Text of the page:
Just in time to warm the winter months up north (and soundtrack some seriously dreamy summer nights down south) comes a very special remix package for Mirko Loko's album Seventynine, featuring three certified legends of house and techno: Carl Craig, Ricardo Villalobos and Cadenza's own master of ceremonies, Luciano. And when we say "very special," we mean it: these are big tunes with a deceptively subtle touch, and their sleight-of-hand moves are going to turn all types of dance floors upside down.
Planet E's Carl Craig tackles "Love Harmonic" and turns in what might just be his most expansive remix since Junior Boys' "Like a Child." Stretching to nearly 12 minutes and following a long, gradual buildup of rolling congas, you might not immediately realize quite how mammoth this tune is. It's only once you're in the thick of things, with those trademark C2 sawtooth drones slicing through a glistening haze of strings, that you feel its full impact: this isn't just a journey, it's a trip around the world in a hot-air balloon.
Ricardo Villalobos takes us to a place only he knows how to reach with "Tahktok 'Hilery's Chant' remix" placing the chanting children's choir of the original at center stage, and framing them with a velvety curtain of fuzzy synthesizers and shirred, crumpled beats. The groove assembles itself around whispering shakers and a crisp handclap, with tiny percussive scraps left floating in the air; everything feels at once close up and faraway. Time doesn't so much stop as congeal into a swirling, bubbling gel; the liquid pulse is inside you and all around you. This is Ricardo at his amniotic best.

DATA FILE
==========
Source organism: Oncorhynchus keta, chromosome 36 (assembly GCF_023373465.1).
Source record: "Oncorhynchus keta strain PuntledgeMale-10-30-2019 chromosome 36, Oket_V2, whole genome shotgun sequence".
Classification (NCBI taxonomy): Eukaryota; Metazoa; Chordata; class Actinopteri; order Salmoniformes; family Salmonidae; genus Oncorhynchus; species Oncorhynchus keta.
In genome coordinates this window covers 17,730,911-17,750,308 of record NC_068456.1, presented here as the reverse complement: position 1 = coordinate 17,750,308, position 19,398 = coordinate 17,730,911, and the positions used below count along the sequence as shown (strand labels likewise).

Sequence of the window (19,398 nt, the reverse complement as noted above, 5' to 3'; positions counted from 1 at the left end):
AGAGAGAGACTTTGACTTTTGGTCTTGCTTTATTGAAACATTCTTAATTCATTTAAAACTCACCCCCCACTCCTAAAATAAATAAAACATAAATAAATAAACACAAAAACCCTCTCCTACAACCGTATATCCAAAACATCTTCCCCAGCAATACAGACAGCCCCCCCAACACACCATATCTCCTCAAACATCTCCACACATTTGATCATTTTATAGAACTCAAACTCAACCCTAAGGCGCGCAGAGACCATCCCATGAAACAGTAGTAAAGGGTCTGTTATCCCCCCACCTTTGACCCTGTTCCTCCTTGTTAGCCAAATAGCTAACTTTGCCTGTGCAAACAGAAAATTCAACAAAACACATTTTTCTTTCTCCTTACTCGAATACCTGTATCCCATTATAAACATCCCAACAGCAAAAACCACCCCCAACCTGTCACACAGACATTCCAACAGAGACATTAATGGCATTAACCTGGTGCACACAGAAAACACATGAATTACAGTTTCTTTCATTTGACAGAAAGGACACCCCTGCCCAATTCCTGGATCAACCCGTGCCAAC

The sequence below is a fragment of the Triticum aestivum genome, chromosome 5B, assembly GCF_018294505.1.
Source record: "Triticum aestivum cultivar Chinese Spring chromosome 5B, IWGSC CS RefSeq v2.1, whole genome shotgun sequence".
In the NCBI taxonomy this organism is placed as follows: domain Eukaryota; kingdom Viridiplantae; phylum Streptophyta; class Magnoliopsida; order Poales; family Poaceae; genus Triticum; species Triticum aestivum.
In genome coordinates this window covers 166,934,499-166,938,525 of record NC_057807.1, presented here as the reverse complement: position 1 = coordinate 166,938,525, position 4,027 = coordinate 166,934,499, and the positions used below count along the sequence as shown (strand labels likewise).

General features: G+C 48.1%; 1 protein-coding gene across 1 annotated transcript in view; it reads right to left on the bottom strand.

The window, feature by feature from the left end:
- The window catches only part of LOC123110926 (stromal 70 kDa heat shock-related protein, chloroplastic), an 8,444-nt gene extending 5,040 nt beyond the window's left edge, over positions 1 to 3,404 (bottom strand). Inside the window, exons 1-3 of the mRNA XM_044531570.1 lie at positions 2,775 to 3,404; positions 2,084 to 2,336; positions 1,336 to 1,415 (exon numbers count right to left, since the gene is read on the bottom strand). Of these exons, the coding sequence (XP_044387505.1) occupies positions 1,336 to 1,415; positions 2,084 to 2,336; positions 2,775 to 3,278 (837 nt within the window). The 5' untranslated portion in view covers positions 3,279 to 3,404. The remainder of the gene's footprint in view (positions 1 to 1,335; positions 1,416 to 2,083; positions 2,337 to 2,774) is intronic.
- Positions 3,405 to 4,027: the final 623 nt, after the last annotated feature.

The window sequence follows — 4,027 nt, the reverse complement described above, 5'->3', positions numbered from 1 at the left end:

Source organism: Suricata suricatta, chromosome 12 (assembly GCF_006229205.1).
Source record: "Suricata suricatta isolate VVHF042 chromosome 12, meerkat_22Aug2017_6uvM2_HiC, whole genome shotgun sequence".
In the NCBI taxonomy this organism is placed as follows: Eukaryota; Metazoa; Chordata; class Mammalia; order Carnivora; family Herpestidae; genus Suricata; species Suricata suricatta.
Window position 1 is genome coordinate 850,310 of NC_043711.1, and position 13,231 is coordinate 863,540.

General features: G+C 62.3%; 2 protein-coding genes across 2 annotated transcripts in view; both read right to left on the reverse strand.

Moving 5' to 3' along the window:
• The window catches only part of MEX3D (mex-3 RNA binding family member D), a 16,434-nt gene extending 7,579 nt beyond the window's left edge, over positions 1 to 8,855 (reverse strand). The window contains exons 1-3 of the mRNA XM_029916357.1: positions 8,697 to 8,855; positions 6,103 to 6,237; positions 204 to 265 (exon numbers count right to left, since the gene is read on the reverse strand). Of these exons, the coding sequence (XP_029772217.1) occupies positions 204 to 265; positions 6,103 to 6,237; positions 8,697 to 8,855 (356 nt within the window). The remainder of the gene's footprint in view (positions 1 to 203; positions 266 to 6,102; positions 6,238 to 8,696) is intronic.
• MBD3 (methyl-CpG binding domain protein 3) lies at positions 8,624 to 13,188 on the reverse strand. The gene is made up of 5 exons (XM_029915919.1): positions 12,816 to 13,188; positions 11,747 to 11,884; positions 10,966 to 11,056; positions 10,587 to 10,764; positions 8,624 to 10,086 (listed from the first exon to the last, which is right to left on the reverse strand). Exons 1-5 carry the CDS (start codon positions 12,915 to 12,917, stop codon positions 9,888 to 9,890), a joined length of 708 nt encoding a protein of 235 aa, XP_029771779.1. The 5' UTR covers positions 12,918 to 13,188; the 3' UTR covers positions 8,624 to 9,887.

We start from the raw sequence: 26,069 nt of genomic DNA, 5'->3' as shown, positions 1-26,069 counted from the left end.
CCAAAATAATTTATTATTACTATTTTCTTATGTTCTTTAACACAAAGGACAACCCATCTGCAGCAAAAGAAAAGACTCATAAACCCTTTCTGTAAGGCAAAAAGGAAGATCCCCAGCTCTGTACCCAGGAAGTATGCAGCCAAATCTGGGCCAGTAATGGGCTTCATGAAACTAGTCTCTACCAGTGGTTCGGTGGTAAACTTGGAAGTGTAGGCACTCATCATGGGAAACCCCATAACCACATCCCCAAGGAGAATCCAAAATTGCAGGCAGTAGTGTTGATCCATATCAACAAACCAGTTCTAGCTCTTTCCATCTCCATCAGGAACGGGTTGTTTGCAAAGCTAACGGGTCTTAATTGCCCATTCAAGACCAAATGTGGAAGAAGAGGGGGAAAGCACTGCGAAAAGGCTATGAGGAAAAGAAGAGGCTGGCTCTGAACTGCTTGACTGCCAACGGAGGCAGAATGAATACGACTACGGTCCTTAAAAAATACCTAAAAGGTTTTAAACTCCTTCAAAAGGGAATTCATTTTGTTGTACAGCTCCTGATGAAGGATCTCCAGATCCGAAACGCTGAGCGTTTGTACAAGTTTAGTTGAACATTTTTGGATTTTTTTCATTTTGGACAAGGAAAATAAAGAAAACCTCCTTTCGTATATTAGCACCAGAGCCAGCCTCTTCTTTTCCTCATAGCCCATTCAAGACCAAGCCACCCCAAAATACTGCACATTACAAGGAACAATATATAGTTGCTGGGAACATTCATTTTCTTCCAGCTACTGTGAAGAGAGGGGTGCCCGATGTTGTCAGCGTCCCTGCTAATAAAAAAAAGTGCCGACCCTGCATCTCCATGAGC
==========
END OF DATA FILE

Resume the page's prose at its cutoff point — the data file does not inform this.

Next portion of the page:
Since only 16 and a half minutes of the mix would fit comfortably on wax, the full-length mix, nearly 21 minutes long, is available as a digital-only track, one of three such cuts that round out the whole package. Luciano's "Takhtok" remix runs directly opposite to Ricardo's version, rendering the beat as a field of spiky, frozen crystals; what might seem threatening turns playfullike a game of hopscotch played on the edge of a glacierwhen serenaded by the children's choir and a strange, slippery organ line. The final digital exclusive is Mirko Loko's own "Love Harmonic (Beatless Bonus Version)," but don't trust the title: the only thing missing here is the 4/4 kick drum. Instead, rolling, chattering percussion lays out a remarkably limber groove while bright, airy keyboards float up and away. Ambient tribal? Ethno-Balearic? Don't worry about what to call it, just close your eyes and allow yourself to be swept away.